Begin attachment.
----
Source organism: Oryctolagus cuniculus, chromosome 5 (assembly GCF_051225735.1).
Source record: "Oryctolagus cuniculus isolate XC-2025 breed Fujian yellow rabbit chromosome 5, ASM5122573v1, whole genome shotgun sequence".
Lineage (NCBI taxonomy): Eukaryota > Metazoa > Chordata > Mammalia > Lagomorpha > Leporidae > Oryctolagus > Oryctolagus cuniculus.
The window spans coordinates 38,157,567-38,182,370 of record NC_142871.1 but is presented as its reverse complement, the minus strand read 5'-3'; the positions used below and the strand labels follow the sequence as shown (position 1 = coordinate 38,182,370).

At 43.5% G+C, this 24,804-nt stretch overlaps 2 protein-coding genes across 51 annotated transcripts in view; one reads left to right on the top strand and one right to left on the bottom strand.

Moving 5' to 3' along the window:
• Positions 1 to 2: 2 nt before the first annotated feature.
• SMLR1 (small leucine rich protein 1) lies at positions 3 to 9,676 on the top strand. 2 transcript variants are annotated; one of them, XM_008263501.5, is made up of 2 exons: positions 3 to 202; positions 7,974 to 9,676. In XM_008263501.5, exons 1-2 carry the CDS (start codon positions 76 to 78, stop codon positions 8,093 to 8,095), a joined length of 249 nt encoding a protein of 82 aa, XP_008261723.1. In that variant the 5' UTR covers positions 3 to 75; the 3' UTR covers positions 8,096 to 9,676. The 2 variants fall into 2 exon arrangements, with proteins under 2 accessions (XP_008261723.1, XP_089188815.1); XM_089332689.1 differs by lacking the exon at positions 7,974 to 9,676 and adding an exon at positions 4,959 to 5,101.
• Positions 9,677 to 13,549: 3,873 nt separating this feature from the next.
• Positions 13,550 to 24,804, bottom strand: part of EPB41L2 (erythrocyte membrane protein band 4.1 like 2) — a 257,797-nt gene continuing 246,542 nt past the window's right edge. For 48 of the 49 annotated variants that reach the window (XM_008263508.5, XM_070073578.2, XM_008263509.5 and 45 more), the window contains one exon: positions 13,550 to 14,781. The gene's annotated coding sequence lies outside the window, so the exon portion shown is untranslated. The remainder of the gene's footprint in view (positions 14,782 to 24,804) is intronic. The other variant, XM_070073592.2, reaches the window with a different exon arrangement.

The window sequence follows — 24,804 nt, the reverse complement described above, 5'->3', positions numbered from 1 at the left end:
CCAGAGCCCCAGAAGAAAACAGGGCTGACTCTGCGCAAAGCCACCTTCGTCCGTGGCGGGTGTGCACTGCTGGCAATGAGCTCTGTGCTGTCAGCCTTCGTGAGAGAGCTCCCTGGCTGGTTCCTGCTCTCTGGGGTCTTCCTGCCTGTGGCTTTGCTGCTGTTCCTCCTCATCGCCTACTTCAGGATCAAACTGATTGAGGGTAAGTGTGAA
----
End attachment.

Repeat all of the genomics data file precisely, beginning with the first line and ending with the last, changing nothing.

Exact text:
Source organism: Oryctolagus cuniculus, chromosome 5 (assembly GCF_051225735.1).
Source record: "Oryctolagus cuniculus isolate XC-2025 breed Fujian yellow rabbit chromosome 5, ASM5122573v1, whole genome shotgun sequence".
Lineage (NCBI taxonomy): Eukaryota > Metazoa > Chordata > Mammalia > Lagomorpha > Leporidae > Oryctolagus > Oryctolagus cuniculus.
The window spans coordinates 38,157,567-38,182,370 of record NC_142871.1 but is presented as its reverse complement, the minus strand read 5'-3'; the positions used below and the strand labels follow the sequence as shown (position 1 = coordinate 38,182,370).

At 43.5% G+C, this 24,804-nt stretch overlaps 2 protein-coding genes across 51 annotated transcripts in view; one reads left to right on the top strand and one right to left on the bottom strand.

Moving 5' to 3' along the window:
• Positions 1 to 2: 2 nt before the first annotated feature.
• SMLR1 (small leucine rich protein 1) lies at positions 3 to 9,676 on the top strand. 2 transcript variants are annotated; one of them, XM_008263501.5, is made up of 2 exons: positions 3 to 202; positions 7,974 to 9,676. In XM_008263501.5, exons 1-2 carry the CDS (start codon positions 76 to 78, stop codon positions 8,093 to 8,095), a joined length of 249 nt encoding a protein of 82 aa, XP_008261723.1. In that variant the 5' UTR covers positions 3 to 75; the 3' UTR covers positions 8,096 to 9,676. The 2 variants fall into 2 exon arrangements, with proteins under 2 accessions (XP_008261723.1, XP_089188815.1); XM_089332689.1 differs by lacking the exon at positions 7,974 to 9,676 and adding an exon at positions 4,959 to 5,101.
• Positions 9,677 to 13,549: 3,873 nt separating this feature from the next.
• Positions 13,550 to 24,804, bottom strand: part of EPB41L2 (erythrocyte membrane protein band 4.1 like 2) — a 257,797-nt gene continuing 246,542 nt past the window's right edge. For 48 of the 49 annotated variants that reach the window (XM_008263508.5, XM_070073578.2, XM_008263509.5 and 45 more), the window contains one exon: positions 13,550 to 14,781. The gene's annotated coding sequence lies outside the window, so the exon portion shown is untranslated. The remainder of the gene's footprint in view (positions 14,782 to 24,804) is intronic. The other variant, XM_070073592.2, reaches the window with a different exon arrangement.

The window sequence follows — 24,804 nt, the reverse complement described above, 5'->3', positions numbered from 1 at the left end:
CCAGAGCCCCAGAAGAAAACAGGGCTGACTCTGCGCAAAGCCACCTTCGTCCGTGGCGGGTGTGCACTGCTGGCAATGAGCTCTGTGCTGTCAGCCTTCGTGAGAGAGCTCCCTGGCTGGTTCCTGCTCTCTGGGGTCTTCCTGCCTGTGGCTTTGCTGCTGTTCCTCCTCATCGCCTACTTCAGGATCAAACTGATTGAGGGTAAGTGTGAA